Audrey Hepburn’s princess had to give up her true love for her responsibility as princess. Grace Kelly’s princess had to give up more than her first love, but all prior notion of what true love must mean in order to be a queen. Hardly the stuff of traditional fairy tales.

The phrase about casting “cool indifference to the crowds along the bank” is an interesting one, and we might consider the media glare as part of the crowds along the bank for modern princesses. Cool indifference rarely works anymore, it only attracts the tabloids, but perhaps neither does any other attitude for maintaining one’s privacy and security.

Back to the blending of fantasy and reality. We might well think of the not-so-coincidental timing of the release of “The Swan” to coincide with the royal wedding in Monaco. We might also muse that many biographers and pundits credit HSH Princess Grace with catapulting Monaco onto the world stage and keeping it there as one very small nation garnering a chunk of world stature it did not previously possess, not only by virtue of her fame as an iconic film star, but by her personal involvement in the welfare of Monaco.

Like Audrey Hepburn’s princess in “Roman Holiday”, Princess Grace did her bit to “improve trade relations”, promoted tourism, culture, and established and was active in a number of foundations and charities that continue to this day. She left Monaco a better place.

Decades later, it has been noted that tourists, sometimes thousands per day, still visit her gravesite. How much of this adoration because she was the actress she was, or because she was the princess she was, who can say? Her lasting fame, more than other fashion icons, more than other actresses dying before their time, more than other royal figures, is because she was both.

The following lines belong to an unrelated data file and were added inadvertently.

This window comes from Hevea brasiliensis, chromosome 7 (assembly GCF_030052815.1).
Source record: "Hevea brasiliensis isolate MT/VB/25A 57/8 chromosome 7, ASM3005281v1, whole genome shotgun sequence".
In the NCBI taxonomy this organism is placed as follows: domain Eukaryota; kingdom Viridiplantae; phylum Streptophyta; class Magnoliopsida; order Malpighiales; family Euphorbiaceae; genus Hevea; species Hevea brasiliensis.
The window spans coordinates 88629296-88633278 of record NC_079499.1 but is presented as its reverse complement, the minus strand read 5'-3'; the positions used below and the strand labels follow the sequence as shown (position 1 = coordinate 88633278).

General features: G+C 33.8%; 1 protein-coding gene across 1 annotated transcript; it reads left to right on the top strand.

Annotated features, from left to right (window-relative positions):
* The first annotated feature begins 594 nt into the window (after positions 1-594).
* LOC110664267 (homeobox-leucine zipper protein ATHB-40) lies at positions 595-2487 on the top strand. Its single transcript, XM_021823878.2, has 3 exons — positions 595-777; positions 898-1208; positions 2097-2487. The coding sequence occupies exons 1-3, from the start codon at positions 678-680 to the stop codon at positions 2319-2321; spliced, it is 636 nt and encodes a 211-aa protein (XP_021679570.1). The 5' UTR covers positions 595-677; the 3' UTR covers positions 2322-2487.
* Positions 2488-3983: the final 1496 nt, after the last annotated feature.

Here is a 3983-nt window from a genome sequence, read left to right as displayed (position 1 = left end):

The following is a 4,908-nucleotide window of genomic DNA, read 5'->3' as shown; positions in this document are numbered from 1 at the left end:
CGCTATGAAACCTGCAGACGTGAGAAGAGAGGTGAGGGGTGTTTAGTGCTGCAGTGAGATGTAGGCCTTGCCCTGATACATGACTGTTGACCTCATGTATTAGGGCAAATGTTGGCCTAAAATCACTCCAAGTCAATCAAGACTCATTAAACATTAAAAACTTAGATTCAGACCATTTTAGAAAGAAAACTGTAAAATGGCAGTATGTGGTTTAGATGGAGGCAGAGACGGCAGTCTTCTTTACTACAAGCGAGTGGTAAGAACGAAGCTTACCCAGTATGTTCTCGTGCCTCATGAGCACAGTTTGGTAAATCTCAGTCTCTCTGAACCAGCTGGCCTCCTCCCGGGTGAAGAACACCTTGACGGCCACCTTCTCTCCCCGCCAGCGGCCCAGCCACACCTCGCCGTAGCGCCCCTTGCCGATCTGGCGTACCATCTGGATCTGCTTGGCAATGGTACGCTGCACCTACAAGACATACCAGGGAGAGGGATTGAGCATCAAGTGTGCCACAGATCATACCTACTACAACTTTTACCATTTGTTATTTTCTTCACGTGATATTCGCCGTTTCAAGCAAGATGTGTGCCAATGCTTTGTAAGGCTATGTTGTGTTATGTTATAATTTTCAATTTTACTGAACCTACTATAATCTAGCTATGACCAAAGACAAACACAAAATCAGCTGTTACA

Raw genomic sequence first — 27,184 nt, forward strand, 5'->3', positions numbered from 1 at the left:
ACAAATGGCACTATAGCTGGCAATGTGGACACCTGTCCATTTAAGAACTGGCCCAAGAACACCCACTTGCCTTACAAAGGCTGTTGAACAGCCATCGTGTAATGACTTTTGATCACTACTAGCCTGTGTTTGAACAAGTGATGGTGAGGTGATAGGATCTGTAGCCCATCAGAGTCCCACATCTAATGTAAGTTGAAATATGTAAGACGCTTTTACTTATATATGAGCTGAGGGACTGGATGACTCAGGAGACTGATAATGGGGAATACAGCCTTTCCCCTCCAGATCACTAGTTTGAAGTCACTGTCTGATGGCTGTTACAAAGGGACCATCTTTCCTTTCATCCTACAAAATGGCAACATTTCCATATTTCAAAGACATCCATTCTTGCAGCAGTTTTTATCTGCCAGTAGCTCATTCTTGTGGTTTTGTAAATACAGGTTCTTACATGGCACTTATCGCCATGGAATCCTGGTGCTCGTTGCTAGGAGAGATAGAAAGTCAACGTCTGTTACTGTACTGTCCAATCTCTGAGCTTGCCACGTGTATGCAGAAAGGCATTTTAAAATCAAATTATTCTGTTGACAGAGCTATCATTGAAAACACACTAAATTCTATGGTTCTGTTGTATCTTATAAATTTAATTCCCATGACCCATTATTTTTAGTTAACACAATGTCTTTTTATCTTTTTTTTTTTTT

It is only a coincidence that the star-crossed lovers of “The Swan”, Alexandra and Nicholas, share the names of the ill-fated Czar Nicholas II and his wife, but that leads us into our third and final post on the 1950s princess. Come back Thursday, for a look at “Anastasia” with Ingrid Bergman as a princess who really existed…and yet, maybe not.


As an aside, have a look a this fun interview with Sir Alec Guinness, who relates the famous “tomahawk story” in which he and Grace Kelly pulled the same prank on each other for decades, that all began during the filming of the “The Swan.”

6 comments:

Caftan Woman said...

Wipe our feet? Homework? Geez!

TCM recently screened a 1930 version of the play starring Lillian Gish as a rather down-home sort of princess and Rod La Rocque as a caddish playboy of a prince. He had more growing up to do than she. Conrad Nagel was the adorable tutor.

Your description and understanding of the depth of Grace's portrayal is wonderfully written. She is an actress I grow to appreciate more and more.

Jacqueline T Lynch said...

Caftan Woman, so happy. (Extends white gloved hand.) So happy.

Thanks so much for your kind remarks. But dang, I missed that Lillian Gish version. Where was I? I would have loved to have seen that. Got to keep my eyes open for that one next time.

Caftan Woman said...

Caftan Woman accepts white gloved hand of Princess J and responds "Thank you so much" (hoping to channel the subtle sarcasm of Warner Oland).

Jacqueline T Lynch said...

You make-a me laugh, woman. I bow to your subtle Warner Oland sarcasm. I'd curtsey, but my knees crack when I do that.

J.C. Loophole said...

Part II is even better than Part I! Looking forward to the next installment - with baited breath, even.

Jacqueline T Lynch said...

So happy, Prince J.C., so happy. I'm so glad you're looking forward to Part III. It's new and improved, and with fewer calories.